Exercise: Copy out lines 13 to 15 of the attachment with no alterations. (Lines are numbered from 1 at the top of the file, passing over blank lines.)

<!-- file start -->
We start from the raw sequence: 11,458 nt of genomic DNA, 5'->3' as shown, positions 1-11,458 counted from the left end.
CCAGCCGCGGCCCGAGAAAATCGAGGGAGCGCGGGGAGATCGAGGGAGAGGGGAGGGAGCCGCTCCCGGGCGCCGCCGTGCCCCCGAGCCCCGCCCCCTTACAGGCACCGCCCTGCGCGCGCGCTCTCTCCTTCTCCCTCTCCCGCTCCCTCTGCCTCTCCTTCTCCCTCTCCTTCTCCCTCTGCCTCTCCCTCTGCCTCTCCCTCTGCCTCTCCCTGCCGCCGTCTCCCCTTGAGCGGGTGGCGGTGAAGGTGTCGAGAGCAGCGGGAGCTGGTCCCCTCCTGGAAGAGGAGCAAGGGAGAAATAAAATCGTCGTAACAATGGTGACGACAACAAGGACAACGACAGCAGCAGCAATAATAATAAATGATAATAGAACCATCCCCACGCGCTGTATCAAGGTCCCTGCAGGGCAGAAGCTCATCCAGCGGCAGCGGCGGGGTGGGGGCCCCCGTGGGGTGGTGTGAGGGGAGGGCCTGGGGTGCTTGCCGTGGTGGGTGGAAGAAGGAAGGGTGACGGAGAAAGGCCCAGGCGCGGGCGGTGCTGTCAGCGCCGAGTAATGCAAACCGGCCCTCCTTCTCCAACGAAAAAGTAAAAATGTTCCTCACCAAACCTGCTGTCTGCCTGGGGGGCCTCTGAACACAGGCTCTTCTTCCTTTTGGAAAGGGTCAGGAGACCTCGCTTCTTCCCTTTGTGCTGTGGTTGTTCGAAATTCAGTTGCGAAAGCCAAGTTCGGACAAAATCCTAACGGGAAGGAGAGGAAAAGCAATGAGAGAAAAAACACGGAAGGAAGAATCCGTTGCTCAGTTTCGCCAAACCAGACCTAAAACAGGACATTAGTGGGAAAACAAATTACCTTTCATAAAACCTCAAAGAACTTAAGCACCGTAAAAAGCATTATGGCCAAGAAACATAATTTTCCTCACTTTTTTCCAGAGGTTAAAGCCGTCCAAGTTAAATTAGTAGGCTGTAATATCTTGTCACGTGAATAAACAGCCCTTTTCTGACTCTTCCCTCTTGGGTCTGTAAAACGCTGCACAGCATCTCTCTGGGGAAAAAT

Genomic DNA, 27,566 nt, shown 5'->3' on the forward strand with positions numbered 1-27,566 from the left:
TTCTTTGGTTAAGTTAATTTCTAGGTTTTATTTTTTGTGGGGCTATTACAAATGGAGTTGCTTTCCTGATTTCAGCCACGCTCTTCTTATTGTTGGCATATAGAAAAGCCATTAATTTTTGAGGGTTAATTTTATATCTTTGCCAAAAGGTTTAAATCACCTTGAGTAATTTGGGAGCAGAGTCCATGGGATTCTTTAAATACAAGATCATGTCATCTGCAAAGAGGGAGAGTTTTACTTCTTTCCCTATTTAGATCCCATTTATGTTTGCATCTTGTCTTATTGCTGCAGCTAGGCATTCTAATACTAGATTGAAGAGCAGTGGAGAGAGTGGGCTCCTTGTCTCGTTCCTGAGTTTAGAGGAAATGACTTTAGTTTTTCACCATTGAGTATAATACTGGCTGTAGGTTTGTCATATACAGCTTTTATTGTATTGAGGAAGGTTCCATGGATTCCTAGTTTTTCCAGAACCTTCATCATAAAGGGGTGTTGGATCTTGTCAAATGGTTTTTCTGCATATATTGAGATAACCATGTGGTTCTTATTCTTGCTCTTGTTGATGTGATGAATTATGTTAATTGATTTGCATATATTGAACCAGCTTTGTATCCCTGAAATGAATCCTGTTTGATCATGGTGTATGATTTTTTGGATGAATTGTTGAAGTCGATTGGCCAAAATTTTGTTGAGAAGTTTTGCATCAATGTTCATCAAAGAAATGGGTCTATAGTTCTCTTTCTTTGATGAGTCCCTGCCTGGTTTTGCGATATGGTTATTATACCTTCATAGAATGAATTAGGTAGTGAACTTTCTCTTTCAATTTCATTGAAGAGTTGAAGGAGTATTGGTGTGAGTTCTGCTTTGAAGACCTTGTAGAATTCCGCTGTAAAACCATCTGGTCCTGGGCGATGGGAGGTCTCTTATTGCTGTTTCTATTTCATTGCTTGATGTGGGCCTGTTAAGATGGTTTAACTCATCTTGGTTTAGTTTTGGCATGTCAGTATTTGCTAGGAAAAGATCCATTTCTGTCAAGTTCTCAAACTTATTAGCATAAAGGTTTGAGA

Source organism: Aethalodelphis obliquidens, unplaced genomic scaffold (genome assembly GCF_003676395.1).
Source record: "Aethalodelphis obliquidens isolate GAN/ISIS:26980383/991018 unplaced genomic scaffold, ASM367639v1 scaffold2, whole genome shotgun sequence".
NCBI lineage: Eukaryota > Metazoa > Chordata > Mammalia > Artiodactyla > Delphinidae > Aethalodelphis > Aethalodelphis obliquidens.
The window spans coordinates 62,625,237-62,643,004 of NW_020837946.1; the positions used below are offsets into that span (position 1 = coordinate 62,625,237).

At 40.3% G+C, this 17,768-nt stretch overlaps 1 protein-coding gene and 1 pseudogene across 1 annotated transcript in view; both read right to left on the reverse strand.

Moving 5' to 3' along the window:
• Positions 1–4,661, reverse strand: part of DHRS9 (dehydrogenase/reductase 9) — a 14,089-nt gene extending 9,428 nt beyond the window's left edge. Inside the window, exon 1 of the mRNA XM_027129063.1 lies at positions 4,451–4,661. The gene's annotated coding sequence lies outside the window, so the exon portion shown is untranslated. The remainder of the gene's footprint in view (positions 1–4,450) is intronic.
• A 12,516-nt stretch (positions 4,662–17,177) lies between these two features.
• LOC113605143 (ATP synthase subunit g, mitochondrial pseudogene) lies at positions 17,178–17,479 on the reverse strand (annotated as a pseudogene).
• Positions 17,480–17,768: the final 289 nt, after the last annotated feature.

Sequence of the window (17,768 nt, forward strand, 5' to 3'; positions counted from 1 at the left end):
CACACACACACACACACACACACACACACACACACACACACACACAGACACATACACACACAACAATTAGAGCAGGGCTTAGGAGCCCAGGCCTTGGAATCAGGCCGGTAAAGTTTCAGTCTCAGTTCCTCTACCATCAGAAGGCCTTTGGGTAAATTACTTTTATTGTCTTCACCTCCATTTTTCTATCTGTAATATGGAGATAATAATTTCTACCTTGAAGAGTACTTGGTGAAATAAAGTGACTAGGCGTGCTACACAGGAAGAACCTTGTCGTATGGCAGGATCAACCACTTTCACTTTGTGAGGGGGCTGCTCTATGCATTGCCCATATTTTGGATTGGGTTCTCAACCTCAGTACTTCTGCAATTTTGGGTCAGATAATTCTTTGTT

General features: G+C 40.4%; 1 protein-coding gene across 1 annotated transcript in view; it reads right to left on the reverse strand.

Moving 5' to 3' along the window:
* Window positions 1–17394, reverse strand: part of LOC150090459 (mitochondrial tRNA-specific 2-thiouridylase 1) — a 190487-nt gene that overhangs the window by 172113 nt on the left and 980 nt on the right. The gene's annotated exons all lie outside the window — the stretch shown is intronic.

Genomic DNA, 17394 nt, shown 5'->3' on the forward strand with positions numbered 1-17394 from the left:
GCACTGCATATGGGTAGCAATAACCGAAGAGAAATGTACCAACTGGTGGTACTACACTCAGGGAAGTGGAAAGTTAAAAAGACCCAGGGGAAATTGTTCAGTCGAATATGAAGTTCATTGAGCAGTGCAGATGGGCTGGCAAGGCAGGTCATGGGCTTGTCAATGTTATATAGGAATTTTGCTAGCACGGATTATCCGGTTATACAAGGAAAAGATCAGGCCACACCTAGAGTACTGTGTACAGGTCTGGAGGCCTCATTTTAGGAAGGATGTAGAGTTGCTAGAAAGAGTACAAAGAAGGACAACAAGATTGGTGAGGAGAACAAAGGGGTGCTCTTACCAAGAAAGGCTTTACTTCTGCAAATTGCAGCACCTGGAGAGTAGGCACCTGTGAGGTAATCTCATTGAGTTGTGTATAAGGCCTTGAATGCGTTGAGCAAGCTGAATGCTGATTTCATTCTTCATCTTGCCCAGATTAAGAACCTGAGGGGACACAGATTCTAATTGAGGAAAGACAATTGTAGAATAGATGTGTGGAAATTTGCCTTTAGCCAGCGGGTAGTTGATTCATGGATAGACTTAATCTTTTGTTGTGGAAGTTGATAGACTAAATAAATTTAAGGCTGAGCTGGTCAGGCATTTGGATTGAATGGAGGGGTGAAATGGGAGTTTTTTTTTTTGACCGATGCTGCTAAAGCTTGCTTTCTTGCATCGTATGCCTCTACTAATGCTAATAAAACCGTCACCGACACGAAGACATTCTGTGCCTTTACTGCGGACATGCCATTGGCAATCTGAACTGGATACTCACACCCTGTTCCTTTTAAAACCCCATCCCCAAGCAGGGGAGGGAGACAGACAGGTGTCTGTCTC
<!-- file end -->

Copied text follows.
• LOC113605143 (ATP synthase subunit g, mitochondrial pseudogene) lies at positions 17,178–17,479 on the reverse strand (annotated as a pseudogene).
• Positions 17,480–17,768: the final 289 nt, after the last annotated feature.

Sequence of the window (17,768 nt, forward strand, 5' to 3'; positions counted from 1 at the left end):